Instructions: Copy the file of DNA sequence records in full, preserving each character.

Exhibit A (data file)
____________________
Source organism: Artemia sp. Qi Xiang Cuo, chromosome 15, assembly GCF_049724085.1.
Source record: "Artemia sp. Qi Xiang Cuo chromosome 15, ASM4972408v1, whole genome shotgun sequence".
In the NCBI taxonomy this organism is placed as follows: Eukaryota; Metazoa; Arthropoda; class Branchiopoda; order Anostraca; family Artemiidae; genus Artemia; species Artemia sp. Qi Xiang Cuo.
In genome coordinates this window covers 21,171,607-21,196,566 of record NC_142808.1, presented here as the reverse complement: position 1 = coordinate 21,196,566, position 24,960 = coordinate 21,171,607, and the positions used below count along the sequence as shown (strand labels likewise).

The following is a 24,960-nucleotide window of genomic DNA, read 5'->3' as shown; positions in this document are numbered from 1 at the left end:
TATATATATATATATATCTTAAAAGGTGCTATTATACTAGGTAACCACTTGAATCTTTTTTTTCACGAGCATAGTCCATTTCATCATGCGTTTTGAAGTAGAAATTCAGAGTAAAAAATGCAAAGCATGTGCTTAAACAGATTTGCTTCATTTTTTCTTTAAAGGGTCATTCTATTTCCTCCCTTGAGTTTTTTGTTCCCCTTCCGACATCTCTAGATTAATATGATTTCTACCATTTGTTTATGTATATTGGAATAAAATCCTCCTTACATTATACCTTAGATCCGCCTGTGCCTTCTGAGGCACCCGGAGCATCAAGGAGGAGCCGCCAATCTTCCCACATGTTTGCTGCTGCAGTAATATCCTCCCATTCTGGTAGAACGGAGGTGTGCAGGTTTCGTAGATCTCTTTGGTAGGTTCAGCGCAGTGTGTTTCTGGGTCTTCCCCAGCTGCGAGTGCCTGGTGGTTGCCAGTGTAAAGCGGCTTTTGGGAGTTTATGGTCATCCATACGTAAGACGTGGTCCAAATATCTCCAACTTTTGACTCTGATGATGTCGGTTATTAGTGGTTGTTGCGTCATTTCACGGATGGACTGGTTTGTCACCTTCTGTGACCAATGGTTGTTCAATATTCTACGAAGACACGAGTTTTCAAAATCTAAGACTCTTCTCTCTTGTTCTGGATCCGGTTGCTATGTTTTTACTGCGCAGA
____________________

Source organism: Artemia sp. Qi Xiang Cuo, chromosome 15, assembly GCF_049724085.1.
Source record: "Artemia sp. Qi Xiang Cuo chromosome 15, ASM4972408v1, whole genome shotgun sequence".
In the NCBI taxonomy this organism is placed as follows: Eukaryota; Metazoa; Arthropoda; class Branchiopoda; order Anostraca; family Artemiidae; genus Artemia; species Artemia sp. Qi Xiang Cuo.
In genome coordinates this window covers 21,171,607-21,196,566 of record NC_142808.1, presented here as the reverse complement: position 1 = coordinate 21,196,566, position 24,960 = coordinate 21,171,607, and the positions used below count along the sequence as shown (strand labels likewise).

The following is a 24,960-nucleotide window of genomic DNA, read 5'->3' as shown; positions in this document are numbered from 1 at the left end:
TATATATATATATATATCTTAAAAGGTGCTATTATACTAGGTAACCACTTGAATCTTTTTTTTCACGAGCATAGTCCATTTCATCATGCGTTTTGAAGTAGAAATTCAGAGTAAAAAATGCAAAGCATGTGCTTAAACAGATTTGCTTCATTTTTTCTTTAAAGGGTCATTCTATTTCCTCCCTTGAGTTTTTTGTTCCCCTTCCGACATCTCTAGATTAATATGATTTCTACCATTTGTTTATGTATATTGGAATAAAATCCTCCTTACATTATACCTTAGATCCGCCTGTGCCTTCTGAGGCACCCGGAGCATCAAGGAGGAGCCGCCAATCTTCCCACATGTTTGCTGCTGCAGTAATATCCTCCCATTCTGGTAGAACGGAGGTGTGCAGGTTTCGTAGATCTCTTTGGTAGGTTCAGCGCAGTGTGTTTCTGGGTCTTCCCCAGCTGCGAGTGCCTGGTGGTTGCCAGTGTAAAGCGGCTTTTGGGAGTTTATGGTCATCCATACGTAAGACGTGGTCCAAATATCTCCAACTTTTGACTCTGATGATGTCGGTTATTAGTGGTTGTTGCGTCATTTCACGGATGGACTGGTTTGTCACCTTCTGTGACCAATGGTTGTTCAATATTCTACGAAGACACGAGTTTTCAAAATCTAAGACTCTTCTCTCTTGTTCTGGATCCGGTTGCTATGTTTTTACTGCGCAGA